The first student at The University of Toledo selected by the Congressional Black Caucus Foundation to participate in its internship program on Capitol Hill plans to return to UToledo in the fall to pursue his master of business administration.
Emir Moore, who will graduate May 9 with a bachelor’s degree in business management and marketing from the College of Business and Innovation, was one of 25 African-American students across the country who spent fall semester in Washington, D.C., immersed in the firsthand experience learning the intricacies of the federal legislative process.
The outgoing past president of the Black Student Union is filled with optimism and gratitude as he finishes his senior year while taking classes remotely from his home in Dayton amid the COVID-19 public health emergency.
“My time at UToledo has been priceless with everlasting memories,” Moore said. “I am staying positive and appreciative of the support from The University of Toledo and my family.”
Moore chose to attend UToledo because of the Multicultural Emerging Scholars program, which was co-founded by one of his mentors: Dr. Willie McKether, vice president for diversity and inclusion.
The program is designed for first-year students to help them make the academic, social and cultural transition from high school to college and inspire achievement in college-level courses.
“The Multicultural Emerging Scholars program gave me the head start, network and support to be successful,” Moore said. “I also was awarded the Kinsey Determination Scholarship, which is a full scholarship for undergraduate students enrolled in the College of Business and Innovation. You must be the child of a single mother and have lived the majority of your life without the presence of a father or male guardian. With the honor and privilege to be afforded to take advantage of these two great opportunities, I knew that UToledo was the place for me.”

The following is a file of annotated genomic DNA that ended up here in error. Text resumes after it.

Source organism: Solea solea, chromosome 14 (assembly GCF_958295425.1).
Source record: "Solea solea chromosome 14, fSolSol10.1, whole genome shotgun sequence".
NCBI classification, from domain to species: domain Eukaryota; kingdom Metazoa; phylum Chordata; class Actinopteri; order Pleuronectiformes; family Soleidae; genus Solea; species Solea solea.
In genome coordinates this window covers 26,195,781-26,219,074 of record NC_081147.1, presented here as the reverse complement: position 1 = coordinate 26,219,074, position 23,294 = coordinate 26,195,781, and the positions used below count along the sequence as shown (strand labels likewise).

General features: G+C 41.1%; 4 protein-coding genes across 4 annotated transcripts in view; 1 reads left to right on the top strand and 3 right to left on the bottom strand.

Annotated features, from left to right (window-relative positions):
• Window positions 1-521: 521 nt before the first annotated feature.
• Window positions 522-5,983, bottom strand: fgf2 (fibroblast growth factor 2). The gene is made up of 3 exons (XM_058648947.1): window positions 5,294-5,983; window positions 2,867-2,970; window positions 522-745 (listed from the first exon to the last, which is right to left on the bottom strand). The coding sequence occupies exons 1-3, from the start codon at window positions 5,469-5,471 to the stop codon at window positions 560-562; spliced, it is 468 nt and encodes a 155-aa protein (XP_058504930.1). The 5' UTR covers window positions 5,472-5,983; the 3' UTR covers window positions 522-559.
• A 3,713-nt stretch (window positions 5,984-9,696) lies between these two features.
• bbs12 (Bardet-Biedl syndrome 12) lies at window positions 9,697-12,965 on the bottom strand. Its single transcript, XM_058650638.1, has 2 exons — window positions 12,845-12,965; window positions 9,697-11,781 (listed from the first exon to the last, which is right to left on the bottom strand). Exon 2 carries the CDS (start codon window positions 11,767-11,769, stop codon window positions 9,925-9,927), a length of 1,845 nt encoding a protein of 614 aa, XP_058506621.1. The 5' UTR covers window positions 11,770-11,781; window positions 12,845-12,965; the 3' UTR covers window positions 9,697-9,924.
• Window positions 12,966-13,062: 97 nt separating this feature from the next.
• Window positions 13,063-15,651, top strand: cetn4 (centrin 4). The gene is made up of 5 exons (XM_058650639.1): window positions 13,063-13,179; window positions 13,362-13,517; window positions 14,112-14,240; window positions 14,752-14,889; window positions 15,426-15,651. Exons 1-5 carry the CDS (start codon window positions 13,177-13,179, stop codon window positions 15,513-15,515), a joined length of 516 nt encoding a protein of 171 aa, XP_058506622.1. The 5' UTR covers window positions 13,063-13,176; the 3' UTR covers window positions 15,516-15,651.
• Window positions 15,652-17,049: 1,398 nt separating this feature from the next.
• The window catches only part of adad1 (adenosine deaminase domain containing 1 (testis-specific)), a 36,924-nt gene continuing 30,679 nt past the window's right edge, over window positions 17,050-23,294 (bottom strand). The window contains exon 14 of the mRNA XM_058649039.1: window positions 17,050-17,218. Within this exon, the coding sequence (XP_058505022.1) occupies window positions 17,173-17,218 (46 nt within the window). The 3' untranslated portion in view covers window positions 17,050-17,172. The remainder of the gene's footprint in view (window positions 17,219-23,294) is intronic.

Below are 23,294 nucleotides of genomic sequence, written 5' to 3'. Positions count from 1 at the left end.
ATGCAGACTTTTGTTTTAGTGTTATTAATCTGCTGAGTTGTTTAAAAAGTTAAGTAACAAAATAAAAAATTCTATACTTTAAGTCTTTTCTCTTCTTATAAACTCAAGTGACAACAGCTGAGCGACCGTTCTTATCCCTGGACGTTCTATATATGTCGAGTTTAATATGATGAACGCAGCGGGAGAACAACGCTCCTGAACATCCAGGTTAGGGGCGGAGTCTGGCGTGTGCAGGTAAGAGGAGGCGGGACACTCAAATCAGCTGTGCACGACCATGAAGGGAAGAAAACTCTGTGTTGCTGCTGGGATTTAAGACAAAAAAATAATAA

“Emir has been an amazing, driven and determined student since he came to the University as part of the Summer Bridge Program,” McKether said. “Almost from the very first time we met, he and I established a great relationship. He is certainly destined for greatness, and I am very proud of him.”
One turning point in Moore’s undergraduate career was volunteering in Haiti through a service-learning class.
“In Haiti, I helped with fundraising efforts to provide food, medication and shelter for Haitian communities,” Moore said. “We were able to immerse ourselves in the culture and interact with students from a local elementary school. This opportunity defined my passion for servant leadership in my own community and the world around me.”
Another critical experience occurred while he was president of the Student African-American Brotherhood. Moore worked with Brothers on the Rise to create the Barbershop Talk, where local barbers gave free haircuts along with free health screenings and food.
“During the haircuts, there were open conversations regarding topics that impact men,” Moore said. “We were able to change lives for African-American male students.”
All of those moments led up to his proudest achievement: interning on Capitol Hill in the office of the youngest black woman ever elected to Congress, Congresswoman Lauren Underwood (IL-14).
“At first, some people told me I was crazy and it wasn’t feasible to move to Washington, D.C., at the beginning of my senior year for the Congressional internship while taking classes as a full-time student,” Moore said. “I’m happy I listened to myself. I would recommend whoever wants to be successful should and must acknowledge there will be challenges and obstacles. You must set realistic goals, and be teachable and coachable throughout the process. Don’t let others define who you are or what you will achieve. You must find resources such as organizations, programs, individuals and mentors to help assist you along your journey.”